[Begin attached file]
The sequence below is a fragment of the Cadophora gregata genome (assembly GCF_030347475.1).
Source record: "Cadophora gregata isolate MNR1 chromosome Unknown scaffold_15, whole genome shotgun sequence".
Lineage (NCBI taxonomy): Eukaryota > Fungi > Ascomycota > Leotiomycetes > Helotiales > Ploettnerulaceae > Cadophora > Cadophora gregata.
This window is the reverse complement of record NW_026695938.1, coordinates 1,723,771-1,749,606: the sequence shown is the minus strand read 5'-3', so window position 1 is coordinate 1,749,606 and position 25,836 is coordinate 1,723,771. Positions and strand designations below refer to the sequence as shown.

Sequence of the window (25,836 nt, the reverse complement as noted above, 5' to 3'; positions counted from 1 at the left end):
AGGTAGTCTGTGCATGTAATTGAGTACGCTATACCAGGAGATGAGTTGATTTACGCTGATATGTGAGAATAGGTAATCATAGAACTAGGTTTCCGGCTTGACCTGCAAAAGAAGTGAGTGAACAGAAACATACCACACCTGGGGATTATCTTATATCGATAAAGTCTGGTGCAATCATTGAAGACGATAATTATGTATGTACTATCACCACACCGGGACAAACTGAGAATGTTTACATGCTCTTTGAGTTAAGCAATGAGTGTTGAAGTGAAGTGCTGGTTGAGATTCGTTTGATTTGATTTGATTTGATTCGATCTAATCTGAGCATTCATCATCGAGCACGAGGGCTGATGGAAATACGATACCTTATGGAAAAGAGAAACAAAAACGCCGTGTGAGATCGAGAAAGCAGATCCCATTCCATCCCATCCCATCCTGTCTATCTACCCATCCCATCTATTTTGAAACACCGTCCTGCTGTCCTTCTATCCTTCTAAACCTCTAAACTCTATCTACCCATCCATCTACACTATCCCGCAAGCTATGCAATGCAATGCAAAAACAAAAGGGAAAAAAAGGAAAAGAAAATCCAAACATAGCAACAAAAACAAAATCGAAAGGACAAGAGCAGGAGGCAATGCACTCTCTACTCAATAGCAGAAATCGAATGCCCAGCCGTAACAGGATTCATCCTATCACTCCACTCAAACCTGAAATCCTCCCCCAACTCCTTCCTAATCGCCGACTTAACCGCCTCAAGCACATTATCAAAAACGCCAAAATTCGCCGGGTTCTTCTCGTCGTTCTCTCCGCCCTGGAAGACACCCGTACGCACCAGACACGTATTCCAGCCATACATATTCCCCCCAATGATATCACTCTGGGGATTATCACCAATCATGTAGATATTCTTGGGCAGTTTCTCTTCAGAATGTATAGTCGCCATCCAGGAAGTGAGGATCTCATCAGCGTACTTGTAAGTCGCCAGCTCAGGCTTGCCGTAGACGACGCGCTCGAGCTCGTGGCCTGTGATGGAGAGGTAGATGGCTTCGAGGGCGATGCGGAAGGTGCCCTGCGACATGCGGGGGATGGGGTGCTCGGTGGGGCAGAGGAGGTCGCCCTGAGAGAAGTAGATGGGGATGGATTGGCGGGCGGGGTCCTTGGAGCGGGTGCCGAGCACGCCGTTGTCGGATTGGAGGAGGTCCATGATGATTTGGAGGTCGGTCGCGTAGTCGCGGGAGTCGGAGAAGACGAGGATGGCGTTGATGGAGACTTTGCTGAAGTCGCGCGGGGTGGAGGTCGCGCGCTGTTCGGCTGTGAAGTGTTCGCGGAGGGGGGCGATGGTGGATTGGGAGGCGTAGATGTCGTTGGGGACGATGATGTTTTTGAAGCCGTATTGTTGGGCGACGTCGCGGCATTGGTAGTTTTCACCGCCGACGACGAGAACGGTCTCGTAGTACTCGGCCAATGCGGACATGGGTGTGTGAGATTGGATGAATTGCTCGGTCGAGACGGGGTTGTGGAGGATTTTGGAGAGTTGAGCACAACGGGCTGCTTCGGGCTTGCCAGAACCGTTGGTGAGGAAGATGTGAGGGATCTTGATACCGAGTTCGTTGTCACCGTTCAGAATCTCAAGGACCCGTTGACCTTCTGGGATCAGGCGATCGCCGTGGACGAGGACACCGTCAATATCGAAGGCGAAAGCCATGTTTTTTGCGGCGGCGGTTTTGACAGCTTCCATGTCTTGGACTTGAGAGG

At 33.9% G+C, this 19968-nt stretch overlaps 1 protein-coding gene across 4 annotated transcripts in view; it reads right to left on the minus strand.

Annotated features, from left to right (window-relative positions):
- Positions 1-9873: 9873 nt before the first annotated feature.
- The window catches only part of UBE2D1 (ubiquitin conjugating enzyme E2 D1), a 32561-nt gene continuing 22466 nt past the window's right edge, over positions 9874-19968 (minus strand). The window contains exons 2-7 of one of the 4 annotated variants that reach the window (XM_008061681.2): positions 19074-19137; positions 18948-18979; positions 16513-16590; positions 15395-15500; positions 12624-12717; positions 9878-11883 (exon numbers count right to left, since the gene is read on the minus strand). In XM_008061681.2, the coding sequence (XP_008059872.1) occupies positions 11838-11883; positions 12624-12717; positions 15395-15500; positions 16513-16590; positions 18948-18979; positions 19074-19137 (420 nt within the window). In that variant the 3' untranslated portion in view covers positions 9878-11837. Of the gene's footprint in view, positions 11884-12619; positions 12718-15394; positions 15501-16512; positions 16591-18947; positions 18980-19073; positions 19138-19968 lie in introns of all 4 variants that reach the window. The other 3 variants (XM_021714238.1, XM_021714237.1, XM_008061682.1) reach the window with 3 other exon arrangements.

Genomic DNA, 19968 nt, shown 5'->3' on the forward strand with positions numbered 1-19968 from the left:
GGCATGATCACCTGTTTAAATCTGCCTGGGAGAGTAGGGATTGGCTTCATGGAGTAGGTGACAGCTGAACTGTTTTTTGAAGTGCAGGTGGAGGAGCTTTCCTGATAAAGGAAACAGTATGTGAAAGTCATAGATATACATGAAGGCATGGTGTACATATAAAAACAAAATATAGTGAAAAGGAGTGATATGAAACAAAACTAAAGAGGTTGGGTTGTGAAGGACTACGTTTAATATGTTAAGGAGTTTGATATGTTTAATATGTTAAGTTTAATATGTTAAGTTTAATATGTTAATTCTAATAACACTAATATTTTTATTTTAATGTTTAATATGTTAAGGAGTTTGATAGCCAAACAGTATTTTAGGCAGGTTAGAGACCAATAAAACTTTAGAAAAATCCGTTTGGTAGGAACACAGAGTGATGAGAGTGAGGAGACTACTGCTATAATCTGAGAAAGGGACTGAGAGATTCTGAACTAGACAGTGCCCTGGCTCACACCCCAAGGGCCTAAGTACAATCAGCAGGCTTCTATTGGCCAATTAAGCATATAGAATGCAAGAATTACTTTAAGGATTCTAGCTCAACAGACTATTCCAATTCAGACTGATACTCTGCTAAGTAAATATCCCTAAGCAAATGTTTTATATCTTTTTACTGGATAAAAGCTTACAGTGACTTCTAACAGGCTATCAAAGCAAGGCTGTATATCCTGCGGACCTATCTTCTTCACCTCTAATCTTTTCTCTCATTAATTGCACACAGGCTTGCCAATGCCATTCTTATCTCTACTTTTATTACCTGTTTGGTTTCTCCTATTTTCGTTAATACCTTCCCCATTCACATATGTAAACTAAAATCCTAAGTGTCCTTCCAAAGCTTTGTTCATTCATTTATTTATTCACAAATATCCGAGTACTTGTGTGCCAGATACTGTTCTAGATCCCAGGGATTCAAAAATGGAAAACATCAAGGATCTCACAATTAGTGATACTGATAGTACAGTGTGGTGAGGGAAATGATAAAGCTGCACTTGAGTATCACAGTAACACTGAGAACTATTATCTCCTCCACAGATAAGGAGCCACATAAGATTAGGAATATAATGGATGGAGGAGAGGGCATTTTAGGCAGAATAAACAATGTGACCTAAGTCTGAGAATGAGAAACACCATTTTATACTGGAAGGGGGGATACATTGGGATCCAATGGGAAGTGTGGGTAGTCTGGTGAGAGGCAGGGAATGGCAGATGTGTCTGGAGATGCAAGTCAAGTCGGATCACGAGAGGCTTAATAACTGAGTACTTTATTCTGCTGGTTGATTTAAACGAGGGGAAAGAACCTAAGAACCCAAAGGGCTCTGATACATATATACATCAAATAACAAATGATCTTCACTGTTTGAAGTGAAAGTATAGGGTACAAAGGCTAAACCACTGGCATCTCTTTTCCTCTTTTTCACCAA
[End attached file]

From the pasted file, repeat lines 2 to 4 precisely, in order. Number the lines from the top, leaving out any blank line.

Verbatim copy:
Source record: "Cadophora gregata isolate MNR1 chromosome Unknown scaffold_15, whole genome shotgun sequence".
Lineage (NCBI taxonomy): Eukaryota > Fungi > Ascomycota > Leotiomycetes > Helotiales > Ploettnerulaceae > Cadophora > Cadophora gregata.
This window is the reverse complement of record NW_026695938.1, coordinates 1,723,771-1,749,606: the sequence shown is the minus strand read 5'-3', so window position 1 is coordinate 1,749,606 and position 25,836 is coordinate 1,723,771. Positions and strand designations below refer to the sequence as shown.